When one closes — another opens
CTALK - Cito Beltran (The Philippine Star) - July 13, 2020 - 12:00am

While most people have focused on the “Unfair” or politicized closure of ABS-CBN, I must confess that my greater concern has been for the thousands of employees of the network who now find themselves unemployed at the worst possible time in their lives. It is particularly tragic to find your self, unemployed and forced to dip into whatever savings you may have. But what makes the picture even darker is the thought that you don’t have many options or companies to transfer to in what has remained a small community and industry. Even before the Covid pandemic, there were already a number of down sizing, early retirements and retrenchments all around the broadcast industry. So the suggestion of an obviously ignorant and insensitive politician or government official for employees to simply transfer or move on was callous to the core.

As I think of my friends and former associates in ABS CBN, allow me to share a few lessons from the past that you might be able to learn from. When Martial Law was declared in 1972, my father Louie Beltran ended at the Crame Hilton as a detainee. Dad was released four months later, Jobless, “Unemployable” (because Malacañang frowned on it) and faced with the reality of feeding five kids. He and my mother Marita acted immediately, all the cars were sold and alongside that all the paintings, antiques, furnishings and jewelry. Last but definitely not the least, they sold our property next door that housed my father’s fighting cocks. Then the space behind our house became pens and kennels for fighting cocks and Dobermans because from a media, we were now going into selling Dobermans and fighting cocks.

It was only after four years I think that my dad finally landed real jobs such as ghost writing, doing advertising copy and a host of other small stuff. It was not easy, but it allowed us to keep our pride and our honor. Martial Law caused a shaking in all our lives that for the most part got rid of the trappings, illusions, idols and non-essentials. But by God’s grace we came out stronger, tougher and resilient.

In contrast during Martial Law, a gentleman named Ronnie Nathanielz was a very prominent and visible TV personality both in sports and in politics. He even had the distinct honor to spar with Ninoy Aquino to talk about politics and Ferdinand Marcos. I in turn got to interview Ronnie when I was still connected with ANC & ABS CBN and the most memorable part of our talk was when he shared what became of his life after Marcos fell from power. It was now his turn and like those before him, he lost it all. He even went as far as buying and selling pork in the public market. If I remember it correctly he would be driving around in a jeep with the slaughtered pig or carcass in the back. He did what he had to do in the “good time” as well as in the bad. He ultimately got his game back and concentrated on his first love: Sports.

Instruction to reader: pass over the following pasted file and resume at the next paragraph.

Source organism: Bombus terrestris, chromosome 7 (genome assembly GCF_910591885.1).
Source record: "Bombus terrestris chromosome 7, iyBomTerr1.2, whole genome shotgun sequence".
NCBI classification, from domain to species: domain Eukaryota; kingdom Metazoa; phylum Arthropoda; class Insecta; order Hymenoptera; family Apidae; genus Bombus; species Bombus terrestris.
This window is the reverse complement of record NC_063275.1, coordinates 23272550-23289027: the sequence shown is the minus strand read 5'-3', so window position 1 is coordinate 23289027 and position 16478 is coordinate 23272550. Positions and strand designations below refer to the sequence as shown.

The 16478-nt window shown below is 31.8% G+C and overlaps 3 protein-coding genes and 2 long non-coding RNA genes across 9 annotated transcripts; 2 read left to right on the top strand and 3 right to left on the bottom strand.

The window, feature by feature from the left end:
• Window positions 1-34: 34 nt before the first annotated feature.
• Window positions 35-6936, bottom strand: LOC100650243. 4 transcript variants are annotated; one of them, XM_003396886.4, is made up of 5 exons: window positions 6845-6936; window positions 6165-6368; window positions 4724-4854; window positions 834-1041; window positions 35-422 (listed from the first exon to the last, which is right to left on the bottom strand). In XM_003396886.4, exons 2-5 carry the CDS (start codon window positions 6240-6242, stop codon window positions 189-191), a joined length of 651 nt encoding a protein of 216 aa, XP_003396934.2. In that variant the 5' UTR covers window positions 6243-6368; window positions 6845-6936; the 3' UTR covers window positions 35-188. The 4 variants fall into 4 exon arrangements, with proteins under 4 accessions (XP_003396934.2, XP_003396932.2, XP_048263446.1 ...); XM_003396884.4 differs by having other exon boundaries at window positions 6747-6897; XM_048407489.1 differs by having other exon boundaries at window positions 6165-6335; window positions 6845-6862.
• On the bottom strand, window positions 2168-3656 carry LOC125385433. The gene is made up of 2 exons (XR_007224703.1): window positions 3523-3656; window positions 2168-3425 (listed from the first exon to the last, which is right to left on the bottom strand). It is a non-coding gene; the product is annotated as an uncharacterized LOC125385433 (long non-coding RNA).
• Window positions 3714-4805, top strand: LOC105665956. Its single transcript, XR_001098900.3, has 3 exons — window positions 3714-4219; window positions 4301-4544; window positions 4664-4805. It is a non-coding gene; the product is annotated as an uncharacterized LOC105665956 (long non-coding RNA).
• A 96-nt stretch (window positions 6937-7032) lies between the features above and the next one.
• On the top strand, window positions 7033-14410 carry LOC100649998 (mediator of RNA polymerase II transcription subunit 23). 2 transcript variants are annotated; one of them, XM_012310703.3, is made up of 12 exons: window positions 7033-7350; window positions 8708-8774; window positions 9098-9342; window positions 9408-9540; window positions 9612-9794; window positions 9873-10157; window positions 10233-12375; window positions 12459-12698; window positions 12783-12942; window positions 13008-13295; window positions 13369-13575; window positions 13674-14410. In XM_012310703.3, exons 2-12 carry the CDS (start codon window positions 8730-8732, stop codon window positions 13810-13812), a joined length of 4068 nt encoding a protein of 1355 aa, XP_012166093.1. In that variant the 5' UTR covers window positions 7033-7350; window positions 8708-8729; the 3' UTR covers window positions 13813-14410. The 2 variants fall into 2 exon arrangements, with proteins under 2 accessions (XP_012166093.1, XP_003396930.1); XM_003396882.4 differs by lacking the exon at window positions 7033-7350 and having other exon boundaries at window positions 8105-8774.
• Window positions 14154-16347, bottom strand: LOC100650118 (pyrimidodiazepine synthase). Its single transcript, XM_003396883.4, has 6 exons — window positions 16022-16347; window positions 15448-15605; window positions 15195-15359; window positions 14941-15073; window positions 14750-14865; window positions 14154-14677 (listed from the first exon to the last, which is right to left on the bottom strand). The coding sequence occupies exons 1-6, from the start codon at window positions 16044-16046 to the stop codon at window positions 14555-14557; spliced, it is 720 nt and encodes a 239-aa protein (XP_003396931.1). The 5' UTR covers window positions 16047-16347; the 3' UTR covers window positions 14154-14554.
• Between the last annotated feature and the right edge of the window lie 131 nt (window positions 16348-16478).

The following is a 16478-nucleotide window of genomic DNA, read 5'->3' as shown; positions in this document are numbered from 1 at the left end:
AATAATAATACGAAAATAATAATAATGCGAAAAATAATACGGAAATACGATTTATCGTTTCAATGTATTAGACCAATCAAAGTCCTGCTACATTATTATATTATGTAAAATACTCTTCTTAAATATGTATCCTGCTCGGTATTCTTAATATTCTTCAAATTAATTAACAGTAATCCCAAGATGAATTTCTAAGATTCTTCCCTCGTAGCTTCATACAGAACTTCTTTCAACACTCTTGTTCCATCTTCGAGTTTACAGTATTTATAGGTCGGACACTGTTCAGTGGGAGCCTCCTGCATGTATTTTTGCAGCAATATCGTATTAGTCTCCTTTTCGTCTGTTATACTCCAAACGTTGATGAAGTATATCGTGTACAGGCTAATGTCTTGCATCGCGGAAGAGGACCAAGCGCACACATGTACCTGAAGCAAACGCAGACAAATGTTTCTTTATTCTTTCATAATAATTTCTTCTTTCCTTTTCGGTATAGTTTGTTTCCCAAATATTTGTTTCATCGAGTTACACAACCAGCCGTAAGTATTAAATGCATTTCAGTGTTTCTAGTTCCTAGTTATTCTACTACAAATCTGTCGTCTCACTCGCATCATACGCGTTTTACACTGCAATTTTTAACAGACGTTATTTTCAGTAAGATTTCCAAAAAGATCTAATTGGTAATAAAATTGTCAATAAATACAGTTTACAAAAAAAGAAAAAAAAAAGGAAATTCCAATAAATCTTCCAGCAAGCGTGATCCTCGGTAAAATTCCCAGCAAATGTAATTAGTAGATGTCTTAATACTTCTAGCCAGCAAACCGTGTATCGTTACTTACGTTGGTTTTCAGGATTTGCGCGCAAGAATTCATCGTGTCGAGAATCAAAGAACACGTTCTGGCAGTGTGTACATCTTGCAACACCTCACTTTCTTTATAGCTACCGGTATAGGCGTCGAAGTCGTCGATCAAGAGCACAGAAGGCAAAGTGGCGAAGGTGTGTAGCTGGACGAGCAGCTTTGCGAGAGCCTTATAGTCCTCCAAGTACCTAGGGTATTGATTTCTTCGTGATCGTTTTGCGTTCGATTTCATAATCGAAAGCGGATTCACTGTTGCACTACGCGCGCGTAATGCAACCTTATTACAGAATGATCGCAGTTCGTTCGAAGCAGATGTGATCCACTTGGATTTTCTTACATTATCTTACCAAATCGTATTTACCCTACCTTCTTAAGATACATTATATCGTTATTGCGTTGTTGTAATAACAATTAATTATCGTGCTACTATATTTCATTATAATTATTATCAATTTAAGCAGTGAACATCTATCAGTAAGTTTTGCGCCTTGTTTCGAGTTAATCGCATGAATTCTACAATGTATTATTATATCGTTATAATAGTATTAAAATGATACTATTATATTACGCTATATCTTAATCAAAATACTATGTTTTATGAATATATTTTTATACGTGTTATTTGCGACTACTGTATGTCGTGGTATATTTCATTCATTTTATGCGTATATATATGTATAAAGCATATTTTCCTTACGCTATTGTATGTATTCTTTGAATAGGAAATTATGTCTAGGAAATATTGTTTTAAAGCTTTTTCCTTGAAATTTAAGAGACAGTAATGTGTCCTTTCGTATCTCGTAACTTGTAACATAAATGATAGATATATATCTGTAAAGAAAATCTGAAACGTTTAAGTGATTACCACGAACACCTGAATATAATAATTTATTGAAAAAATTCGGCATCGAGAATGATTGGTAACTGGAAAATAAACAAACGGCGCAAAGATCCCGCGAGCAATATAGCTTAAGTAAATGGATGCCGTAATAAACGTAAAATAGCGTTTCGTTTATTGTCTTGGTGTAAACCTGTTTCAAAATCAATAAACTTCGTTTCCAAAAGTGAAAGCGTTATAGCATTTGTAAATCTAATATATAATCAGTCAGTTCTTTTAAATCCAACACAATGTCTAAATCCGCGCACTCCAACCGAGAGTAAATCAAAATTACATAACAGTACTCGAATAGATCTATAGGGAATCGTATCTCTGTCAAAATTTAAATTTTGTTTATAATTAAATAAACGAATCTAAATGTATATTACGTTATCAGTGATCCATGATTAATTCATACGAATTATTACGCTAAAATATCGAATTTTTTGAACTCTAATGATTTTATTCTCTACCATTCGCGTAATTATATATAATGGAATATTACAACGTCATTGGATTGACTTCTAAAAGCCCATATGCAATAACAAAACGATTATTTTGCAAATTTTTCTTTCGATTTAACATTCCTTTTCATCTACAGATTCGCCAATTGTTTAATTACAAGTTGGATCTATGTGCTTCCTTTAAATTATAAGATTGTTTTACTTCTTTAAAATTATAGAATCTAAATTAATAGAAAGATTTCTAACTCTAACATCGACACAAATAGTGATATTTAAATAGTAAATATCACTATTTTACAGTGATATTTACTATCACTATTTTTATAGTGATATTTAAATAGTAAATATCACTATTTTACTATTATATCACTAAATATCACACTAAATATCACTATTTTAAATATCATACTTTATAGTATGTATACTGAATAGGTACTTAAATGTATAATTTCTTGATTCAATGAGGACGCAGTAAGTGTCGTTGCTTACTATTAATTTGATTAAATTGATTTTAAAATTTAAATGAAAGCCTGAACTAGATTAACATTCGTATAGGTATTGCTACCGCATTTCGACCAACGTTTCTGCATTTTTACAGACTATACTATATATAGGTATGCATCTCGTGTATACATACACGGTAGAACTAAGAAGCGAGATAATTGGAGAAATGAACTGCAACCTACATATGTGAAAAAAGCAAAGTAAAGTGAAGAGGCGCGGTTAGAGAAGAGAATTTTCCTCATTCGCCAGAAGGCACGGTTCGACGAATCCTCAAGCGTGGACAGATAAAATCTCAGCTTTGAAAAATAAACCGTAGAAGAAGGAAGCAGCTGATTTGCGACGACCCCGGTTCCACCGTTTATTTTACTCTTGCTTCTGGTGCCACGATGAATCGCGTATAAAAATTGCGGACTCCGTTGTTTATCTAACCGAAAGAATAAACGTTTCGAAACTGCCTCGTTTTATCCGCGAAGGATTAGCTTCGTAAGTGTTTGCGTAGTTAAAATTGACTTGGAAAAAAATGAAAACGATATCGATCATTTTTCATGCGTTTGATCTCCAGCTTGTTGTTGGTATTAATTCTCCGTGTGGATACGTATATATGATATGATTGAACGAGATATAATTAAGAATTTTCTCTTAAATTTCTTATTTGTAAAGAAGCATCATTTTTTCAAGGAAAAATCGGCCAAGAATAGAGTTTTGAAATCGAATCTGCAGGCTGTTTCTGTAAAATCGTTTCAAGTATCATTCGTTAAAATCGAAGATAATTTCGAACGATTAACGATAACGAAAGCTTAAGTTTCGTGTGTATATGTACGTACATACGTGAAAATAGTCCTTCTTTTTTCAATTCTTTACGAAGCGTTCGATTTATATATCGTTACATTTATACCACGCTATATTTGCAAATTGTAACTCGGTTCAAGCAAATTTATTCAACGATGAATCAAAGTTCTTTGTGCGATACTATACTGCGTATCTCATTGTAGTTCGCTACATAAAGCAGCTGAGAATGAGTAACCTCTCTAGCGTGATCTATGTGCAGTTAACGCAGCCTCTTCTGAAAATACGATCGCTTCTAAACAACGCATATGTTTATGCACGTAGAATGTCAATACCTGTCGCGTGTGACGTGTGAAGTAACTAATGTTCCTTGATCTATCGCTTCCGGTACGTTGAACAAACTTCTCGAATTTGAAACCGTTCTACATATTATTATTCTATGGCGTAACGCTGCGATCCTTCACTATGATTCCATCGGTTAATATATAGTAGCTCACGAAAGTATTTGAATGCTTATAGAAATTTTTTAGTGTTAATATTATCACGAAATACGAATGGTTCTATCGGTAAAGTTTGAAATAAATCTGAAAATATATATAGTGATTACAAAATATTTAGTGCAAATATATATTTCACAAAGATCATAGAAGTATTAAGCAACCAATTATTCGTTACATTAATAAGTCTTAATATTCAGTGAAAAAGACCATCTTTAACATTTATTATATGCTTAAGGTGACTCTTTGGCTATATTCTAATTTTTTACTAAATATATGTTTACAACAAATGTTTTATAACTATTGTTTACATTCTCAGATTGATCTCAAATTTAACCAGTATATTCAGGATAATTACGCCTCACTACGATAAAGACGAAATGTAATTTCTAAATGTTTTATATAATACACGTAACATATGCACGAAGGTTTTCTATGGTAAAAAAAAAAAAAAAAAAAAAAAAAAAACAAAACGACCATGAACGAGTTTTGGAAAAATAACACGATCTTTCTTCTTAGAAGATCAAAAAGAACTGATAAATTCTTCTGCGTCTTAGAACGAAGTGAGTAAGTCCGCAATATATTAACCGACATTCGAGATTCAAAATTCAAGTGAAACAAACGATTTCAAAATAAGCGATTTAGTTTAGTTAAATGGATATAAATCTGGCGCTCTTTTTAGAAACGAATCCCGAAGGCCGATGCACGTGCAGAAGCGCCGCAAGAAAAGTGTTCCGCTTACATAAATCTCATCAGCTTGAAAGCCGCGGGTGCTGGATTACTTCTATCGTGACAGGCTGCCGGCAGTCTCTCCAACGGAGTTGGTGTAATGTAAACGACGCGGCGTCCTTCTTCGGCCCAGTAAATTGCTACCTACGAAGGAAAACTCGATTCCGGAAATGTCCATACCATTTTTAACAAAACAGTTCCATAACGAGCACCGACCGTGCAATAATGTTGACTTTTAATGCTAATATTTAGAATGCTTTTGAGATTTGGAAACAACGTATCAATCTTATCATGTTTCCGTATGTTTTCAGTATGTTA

It is often said, “When one door closes – another opens”. In my life, the first thing I’ve learned is to obey GOD’s leading. I’ve quit jobs, I’ve been fired from jobs for standing my ground, I’ve lost jobs and I’ve been robbed of jobs. I can tell you with certainty that if you are willing to listen, watch and see, GOD will show you or teach you the good things or reasons that come from those situations. A number of people who opposed me or undermined me eventually became brothers or sisters in the faith. I walked away from jobs only to see much later that the business folded up or circumstance putting a stop to a project or a job. Some have sabotaged my work and efforts only for them to end up losing more than I did.

At this point allow me to share my story. After a challenging and difficult 7-year stint at ABS CBN, I realized that my anger and frustration had started to get the best of me. I remember asking “Bad na ba ako?” referring to my disposition and attitude at work. Someone said, “Yes, because you enter happy and you leave mad”. Hearing that, I told the team: “Tomorrow is the last show. No goodbyes no final episode”. I went to the office of Gabby Lopez for an exit interview that I requested and we cleared up many things and although he asked me to stay, I told him I couldn’t because I had already announced my departure. That was on a Friday afternoon.

I had no exit plan. I had no fall back. But having GOD, I had all I needed.

After three days, I went to the Tuesday Club gathering of Mr. Max Soliven at EDSA Shangri-La hotel to speak to someone who had questions of faith and morality. At some point, I bumped into Butch Raquel who was the head of Corporate Communications for GMA-7 and in our pleasantries I casually mentioned I had just recently left ABS-CBN. After that I carried on speaking with the person I came to talk to while Butch went over to Manong Max. All I remember was Max Soliven gently tapping a wine glass like they do during weddings, he cleared his throat and said: “Ladies and Gentlemen, I just want to introduce the newest columnist of the Philippine Star – Cito Beltran”.

That was no small door that God opened. He has repeatedly opened other doors. All you need to do is Trust God, believe he will open doors and make sure it is his will not yours. Remember most of the people GOD used in the Bible were not applicants! Reflect on the meaning of that!

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E-mail: utalk2ctalk@gmail.com

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